Once I was a clever boy learning the arts of Oxford... is a quotation from the verses written by Bishop Richard Fleming (c.1385-1431) for his tomb in Lincoln Cathedral. Fleming, the founder of Lincoln College in Oxford, is the subject of my research for a D. Phil., and, like me, a son of the West Riding.

I have remarked in the past that I have a deeply meaningful on-going relationship with a dead fifteenth century bishop...
It was Fleming who, in effect, enabled me to come to Oxford and to learn its arts, and for that I am immensely grateful.


Thursday, 13 April 2017

Medieval sculpture at St Cuthbert's Church Wells


Amy Robinson posted the following press release on the Medieval Religion discussion group and I thought it worth copying and sharing, and adding some pictures. I have visited St Cuthbert's several times and a very handsome church it is. The remains of the two reredoses from which this sculpture comes are very impressive and striking even in their damaged state.

http://www.pravoslavie.ru/sas/image/102329/232922.b.jpg?mtime=1459428282 

St Cuthbert's Church Wells

Image:pravoslavie.ru from Flickr.com

Hidden medieval sculptures brought to light by UCA digital archive




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Gilded and painted head of a bishop with damage from a blade visible on the forehead
 
Image:rereredosproject.wordpress.com 
Hidden medieval sculptures, discovered at a Somerset church more than 160 years ago, have been made available online for the first time by the University for the Creative Arts' (UCA) Visual Arts Data Service (VADS).

The fragments of the original treasures, which were found in the walls of St Cuthbert's Church, Wells, during a restoration programme in 1848, include faces, biblical scrolls and crowns, and would have once formed the two large stone altar pieces, known as reredoses.

Amy Robinson, Programme Manager (Digital Curation) at UCA , says: “In total, around 450 pieces of sculpture dating back to the medieval period were uncovered during the church restoration. Since the find in 1848, the fragments have been stored in various places and conditions, suffering further damage as a result.

“The original reredoses would have been destroyed during the Reformation, with the remaining pieces stuffed rather unceremoniously into a wall, which had subsequently been covered by layers of plaster. Digitally archiving the collection allows this incredible find to be much more widely seen, while helping to protect the fragile sculptures from further handling and damage.”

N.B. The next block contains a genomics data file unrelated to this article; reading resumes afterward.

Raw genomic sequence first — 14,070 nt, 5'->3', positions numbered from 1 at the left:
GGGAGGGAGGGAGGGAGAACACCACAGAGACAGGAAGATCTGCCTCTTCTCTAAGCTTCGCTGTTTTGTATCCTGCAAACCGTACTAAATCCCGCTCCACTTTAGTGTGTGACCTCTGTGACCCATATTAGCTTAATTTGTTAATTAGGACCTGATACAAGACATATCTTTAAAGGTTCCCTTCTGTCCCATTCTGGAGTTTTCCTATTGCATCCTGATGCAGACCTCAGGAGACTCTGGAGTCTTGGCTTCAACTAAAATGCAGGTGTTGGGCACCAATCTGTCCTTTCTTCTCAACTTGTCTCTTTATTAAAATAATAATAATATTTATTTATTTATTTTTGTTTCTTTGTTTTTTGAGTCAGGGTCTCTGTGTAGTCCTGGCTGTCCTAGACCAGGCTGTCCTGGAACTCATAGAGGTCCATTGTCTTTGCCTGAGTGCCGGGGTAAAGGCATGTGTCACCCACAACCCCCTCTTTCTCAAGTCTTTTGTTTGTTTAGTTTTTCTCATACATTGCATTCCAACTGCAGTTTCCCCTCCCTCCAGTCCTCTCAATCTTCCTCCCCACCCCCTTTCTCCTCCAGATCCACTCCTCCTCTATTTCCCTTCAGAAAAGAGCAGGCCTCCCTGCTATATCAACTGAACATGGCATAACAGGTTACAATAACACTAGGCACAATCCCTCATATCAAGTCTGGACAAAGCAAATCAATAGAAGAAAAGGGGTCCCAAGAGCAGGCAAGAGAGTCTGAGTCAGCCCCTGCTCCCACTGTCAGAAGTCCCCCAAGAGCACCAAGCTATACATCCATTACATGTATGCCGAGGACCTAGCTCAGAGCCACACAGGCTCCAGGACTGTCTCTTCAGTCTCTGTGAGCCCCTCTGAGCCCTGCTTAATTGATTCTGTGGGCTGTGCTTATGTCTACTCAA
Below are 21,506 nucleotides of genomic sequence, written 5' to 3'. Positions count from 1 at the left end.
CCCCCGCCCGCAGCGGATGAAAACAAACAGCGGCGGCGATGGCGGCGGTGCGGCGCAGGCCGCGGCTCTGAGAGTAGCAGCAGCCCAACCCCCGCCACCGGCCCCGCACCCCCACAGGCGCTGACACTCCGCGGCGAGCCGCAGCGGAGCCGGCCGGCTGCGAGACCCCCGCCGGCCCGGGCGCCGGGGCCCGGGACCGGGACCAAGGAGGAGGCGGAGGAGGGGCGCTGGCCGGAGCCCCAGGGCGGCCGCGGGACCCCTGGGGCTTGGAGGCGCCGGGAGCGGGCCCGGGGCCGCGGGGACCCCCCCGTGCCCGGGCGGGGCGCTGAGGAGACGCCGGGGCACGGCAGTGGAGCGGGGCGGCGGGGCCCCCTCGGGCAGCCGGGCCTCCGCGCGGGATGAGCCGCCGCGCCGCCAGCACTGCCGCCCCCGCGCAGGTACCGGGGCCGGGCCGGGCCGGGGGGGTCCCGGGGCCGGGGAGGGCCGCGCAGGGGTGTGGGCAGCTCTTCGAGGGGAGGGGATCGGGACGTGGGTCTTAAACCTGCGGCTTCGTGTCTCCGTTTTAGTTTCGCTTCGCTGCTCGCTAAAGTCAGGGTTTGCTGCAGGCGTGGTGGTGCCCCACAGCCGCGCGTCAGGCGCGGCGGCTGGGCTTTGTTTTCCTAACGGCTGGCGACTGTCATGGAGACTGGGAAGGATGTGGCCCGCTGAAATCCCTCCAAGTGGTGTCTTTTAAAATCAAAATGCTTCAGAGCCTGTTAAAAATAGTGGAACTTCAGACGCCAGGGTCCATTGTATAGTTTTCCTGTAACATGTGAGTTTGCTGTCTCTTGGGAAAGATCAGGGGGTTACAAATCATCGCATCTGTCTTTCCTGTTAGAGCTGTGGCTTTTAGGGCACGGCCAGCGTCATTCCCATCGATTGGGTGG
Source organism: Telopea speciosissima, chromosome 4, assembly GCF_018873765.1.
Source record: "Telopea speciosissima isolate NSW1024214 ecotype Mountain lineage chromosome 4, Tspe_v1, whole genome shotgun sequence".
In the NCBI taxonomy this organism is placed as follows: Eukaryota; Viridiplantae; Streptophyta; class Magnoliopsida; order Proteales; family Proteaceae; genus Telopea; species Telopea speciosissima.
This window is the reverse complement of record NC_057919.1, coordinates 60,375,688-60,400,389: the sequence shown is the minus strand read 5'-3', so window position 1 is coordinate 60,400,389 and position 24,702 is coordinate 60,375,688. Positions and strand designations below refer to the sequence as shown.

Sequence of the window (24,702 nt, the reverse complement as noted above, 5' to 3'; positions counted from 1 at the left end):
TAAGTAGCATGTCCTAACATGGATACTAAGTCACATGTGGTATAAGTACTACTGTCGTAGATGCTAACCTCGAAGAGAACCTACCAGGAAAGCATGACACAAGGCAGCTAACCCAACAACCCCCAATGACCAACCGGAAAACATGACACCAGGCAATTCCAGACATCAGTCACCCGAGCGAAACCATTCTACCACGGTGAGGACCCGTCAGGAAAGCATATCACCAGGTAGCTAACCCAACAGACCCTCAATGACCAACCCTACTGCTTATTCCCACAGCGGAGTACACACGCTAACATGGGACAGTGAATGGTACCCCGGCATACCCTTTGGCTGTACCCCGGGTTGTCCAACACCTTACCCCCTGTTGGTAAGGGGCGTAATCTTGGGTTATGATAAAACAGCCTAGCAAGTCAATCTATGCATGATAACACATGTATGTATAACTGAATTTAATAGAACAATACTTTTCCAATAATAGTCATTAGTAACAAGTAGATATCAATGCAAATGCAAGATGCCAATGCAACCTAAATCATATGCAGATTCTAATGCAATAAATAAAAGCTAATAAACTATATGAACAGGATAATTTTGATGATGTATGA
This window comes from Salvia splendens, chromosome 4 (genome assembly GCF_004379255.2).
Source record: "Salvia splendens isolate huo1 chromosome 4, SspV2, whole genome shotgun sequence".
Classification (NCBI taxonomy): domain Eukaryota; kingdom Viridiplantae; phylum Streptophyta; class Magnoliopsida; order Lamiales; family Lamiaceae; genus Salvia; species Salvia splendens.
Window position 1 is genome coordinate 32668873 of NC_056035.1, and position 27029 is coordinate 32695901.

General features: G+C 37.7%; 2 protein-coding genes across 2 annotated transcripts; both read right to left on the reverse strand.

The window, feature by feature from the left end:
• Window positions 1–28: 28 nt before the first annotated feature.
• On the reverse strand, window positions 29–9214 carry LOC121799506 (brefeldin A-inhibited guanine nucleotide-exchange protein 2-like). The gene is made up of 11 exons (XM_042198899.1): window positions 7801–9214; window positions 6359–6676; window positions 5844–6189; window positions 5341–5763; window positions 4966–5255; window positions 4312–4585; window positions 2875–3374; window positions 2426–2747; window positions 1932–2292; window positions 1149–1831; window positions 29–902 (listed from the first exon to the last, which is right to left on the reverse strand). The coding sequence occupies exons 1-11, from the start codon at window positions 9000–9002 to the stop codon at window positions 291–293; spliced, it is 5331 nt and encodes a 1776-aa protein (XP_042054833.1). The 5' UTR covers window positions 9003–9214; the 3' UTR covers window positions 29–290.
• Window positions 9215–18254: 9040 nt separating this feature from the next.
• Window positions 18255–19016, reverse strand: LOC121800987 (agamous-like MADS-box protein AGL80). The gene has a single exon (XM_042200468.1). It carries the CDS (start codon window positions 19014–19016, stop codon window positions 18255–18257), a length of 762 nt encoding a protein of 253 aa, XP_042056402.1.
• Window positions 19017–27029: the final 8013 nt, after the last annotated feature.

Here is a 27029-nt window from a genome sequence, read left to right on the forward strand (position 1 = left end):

http://s0.geograph.org.uk/geophotos/04/12/34/4123455_197ee469.jpg

The remains of the Jesse reredos in the south transept
It was commissioned in 1470

Image:geograph.org.uk

The collection has been recognised as one of the most important groups of medieval sculptures in an English church today and last year, a team at St Cuthbert's Church researched, catalogued and digitised the items.

 http://www.dawsonheritage.co.uk/somerset_churches/images/495WellsStCuthbert_reredos.jpg

The damaged reredos in the north transept

Image:dawsonheriage.co.uk

“The sculptures are now part of a database which holds more than 300 collections of important and historical art, including around 1,300 newly-researched master paintings, as well as iconic fashion items created by renowned designer Dame Zandra Rhodes and worn by the likes of Princess Diana and Freddie Mercury,” Amy adds.

The digital archiving of these medieval sculptures was made possible by funding from the Heritage Lottery Fund, The Pilgrim Trust, ChurchCare, The Alfred Gillett Trust, Somerset Archaeology and Natural History Society (Maltwood Fund), and the Leche Trust.

Hosted at UCA for two decades, VADS provides free online access to a growing collection of more than 140,000 images contributed by universities, libraries, museums and archives from across the UK, which are available freely for non-commercial educational use.

To view the medieval sculptures, visit: https://www.vads.ac.uk/collections/RRD.html

To view the whole VADS collection, visit https://www.vads.ac.uk

 photo FromWondercataloguesmall.jpg

Samples of the carved heads

Image:photobucket.com/miss_phoebe

To underline the obvious point - once again we have evidence for the scale and fury of vicious destruction that was unleashed by the destructive forces of the sixteenth century.




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